Nov 4, 2008
We were on a mission to find a horse that summer day in July of 2000. The pony we had hoped to find for the kids, didn’t pan out. But heck, who needed a pony. Let’s get a real horse! Never mind that we had no fencing or a barn. The owner of the pony referred us to another person who referred us to yet a 3rd person who may just have the horse we were looking for!
So we find ourselves literally “seeing a man about a horse”. We pull up to Cowboy’s yard in our Lumina sedan unannounced. He was a friendly enough fellow. “Sure, I got some horses for sale,” he said as he brought up a half dozen or so from the pasture. After deciding on Ginger, I thought our mission was accomplished. But John is continuing to ask questions about a weanling that was among the herd. “Part draft,” the cowboy said. Walked us over to another pen and showed us the dam. This grade mare of quarter & Belgian decent was bred to a full-blooded Belgian and the filly was the result of that breeding. I knew what a quarter horse was. A “draft” to me was a Clydesdale but this weanling had none of those characteristics. I couldn’t believe my ears when I heard John say that we would take the weanling, too!
We named our little baby “Dutch”, but because she was “the baby”, she is still known today as “Baby” or “Baby Dutch”. I learned quickly what a Belgian was as I watched this young filly grow bigger and bigger. Those feet, my gosh, were huge! But everything I read about the drafts lead me to believe we would have an easy horse – big – but gentle and kind. And that describes our Baby to a tee.
John has introduced her to driving by simply pulling a skid. She carries the chainsaw behind the saddle when we do trail clearings. She plods along in the Saunders County parade each year and loads up for an occasional trail ride. Under saddle she has a flotty trot and a large step but could really use more time for finesse. She ranks right under Ginger in the herd and can be a bit of a witch to the younger mares.
Last night, I rushed home from work eager to take advantage of this unseasonally warm weather. Baby hasn’t been ridden since..... I don’t know when. And having put a few pounds on the last week or so, I could use a good workout that the big girl offers -- from tossing the saddle way up there to posting her big trot. After saddling, we head to the arena.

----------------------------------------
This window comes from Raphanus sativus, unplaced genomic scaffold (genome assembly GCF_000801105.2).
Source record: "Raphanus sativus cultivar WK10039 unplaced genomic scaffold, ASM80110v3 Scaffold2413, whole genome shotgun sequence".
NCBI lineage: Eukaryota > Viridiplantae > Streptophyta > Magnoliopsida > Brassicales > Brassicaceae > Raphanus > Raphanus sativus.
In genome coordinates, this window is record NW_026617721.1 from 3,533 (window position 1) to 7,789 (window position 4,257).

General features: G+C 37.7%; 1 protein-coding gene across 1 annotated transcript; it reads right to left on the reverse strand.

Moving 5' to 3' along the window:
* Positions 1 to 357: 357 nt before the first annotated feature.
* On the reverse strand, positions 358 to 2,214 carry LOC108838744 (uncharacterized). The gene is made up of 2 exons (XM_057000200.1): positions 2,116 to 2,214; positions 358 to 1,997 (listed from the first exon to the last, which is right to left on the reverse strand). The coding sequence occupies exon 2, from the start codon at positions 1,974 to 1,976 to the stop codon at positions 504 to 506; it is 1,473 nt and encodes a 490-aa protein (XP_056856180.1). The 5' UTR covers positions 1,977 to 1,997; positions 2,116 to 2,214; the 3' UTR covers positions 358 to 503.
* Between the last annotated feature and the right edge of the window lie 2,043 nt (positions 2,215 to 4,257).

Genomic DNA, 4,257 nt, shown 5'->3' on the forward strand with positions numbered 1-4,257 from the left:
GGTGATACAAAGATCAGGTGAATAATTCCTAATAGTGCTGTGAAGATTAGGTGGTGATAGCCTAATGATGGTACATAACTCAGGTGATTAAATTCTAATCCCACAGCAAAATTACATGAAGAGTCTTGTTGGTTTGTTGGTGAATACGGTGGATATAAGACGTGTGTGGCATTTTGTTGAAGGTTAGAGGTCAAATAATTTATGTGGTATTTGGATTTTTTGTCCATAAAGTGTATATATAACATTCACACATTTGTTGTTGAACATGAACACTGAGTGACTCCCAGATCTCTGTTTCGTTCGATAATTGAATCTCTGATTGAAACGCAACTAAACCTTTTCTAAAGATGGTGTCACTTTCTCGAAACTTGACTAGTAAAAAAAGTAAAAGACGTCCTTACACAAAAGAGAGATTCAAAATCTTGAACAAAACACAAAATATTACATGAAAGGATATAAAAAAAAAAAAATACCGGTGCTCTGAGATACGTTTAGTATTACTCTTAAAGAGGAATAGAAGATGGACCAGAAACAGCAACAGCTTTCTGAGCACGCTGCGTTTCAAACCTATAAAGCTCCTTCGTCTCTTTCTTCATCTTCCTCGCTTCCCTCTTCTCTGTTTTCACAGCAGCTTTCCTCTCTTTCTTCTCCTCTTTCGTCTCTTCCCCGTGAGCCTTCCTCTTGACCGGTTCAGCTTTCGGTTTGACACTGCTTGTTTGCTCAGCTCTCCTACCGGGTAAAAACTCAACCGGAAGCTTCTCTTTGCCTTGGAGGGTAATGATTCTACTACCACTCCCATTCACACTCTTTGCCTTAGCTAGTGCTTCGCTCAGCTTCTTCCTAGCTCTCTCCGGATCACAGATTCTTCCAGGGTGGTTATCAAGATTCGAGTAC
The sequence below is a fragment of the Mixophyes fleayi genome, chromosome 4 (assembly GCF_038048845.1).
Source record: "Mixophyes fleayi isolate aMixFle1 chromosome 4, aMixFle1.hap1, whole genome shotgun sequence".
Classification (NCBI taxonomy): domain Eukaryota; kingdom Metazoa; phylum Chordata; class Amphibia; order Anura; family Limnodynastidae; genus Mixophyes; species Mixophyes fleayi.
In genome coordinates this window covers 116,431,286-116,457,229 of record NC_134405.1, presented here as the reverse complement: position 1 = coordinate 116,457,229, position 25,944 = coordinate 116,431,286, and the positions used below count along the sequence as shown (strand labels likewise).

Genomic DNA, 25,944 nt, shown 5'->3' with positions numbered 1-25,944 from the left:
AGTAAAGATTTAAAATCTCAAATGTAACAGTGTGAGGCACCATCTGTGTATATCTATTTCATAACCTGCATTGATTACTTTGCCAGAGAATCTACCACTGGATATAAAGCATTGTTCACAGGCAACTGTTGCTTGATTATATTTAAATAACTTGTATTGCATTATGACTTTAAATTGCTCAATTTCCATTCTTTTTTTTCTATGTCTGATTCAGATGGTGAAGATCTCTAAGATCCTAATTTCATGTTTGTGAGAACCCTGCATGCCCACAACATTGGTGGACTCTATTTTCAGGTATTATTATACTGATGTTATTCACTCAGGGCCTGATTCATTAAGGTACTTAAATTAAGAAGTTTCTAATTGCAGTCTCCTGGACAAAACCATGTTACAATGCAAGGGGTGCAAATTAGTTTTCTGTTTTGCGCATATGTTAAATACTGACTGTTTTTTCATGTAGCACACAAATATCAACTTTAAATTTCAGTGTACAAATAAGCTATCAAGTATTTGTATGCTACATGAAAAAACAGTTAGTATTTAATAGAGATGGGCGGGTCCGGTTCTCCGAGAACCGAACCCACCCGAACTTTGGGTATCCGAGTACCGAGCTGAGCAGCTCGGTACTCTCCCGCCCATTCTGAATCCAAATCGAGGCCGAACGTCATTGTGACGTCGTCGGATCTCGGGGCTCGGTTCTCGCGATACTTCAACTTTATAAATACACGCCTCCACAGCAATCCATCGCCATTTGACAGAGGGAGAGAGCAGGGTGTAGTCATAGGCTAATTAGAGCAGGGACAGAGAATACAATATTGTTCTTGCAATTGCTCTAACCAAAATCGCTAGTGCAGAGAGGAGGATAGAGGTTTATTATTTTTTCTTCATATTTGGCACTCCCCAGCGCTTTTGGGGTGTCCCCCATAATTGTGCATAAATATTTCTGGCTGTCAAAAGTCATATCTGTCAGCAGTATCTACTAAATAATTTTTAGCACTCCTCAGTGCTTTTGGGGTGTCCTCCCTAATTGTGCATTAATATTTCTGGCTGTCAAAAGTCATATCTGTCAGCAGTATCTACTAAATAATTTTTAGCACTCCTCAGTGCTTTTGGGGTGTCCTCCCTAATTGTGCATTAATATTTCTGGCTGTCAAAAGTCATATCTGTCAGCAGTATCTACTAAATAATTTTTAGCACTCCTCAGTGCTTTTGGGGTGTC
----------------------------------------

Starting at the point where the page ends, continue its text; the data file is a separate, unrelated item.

We rode the rail at a walk and moved up to a trot. Thought about a small jump over the telephone pole obstacle, but she just plods over it instead. Her whoa is pretty good, but she doesn’t work very well off the leg. Sometimes she gets mixed messages from me or is just being obstinate. Whatever the case, we turned a corner in the arena and she took it wide. Rather than continuing, she turned into the fence and I found her big head over the top wire of an electric fence and that fence was on!
Now don't ask me how an electric fence came about in my arena. It has to do with my husband, his cows and his rented bull. His answer to my objections when I first discovered the hotwire was, "Unplug it when you ride in the arena!" Oh, I'll unplug it alright ... and then snip it with wire cutters!
But meanwhile, back to the story.... Baby backs well and I knew I could back her off the fence, but I also knew it was likely she was going to touch that fence in the process. I didn’t want to be on her when that happened. My little voice shouted, “Bail!” and I swung my leg over. At the time her bit touched the electric fence and I heard the “snap”, my coat became hooked on the horn of the saddle. She turned into me and headed across the arena with some half-hearted Belgian bucks with me hanging on her side. I managed to pull myself back up and pull her in. Neither of us too worse for the wear!
Baby turned 8 years old this year. We don’t need a draft horse. We don’t plan to drive. None of us are very keen on riding her. John always says that if we were starving, she would fill our freezer. (He’s kidding, I think!) So I guess she remains a fixture in our herd. The big girl makes me smile.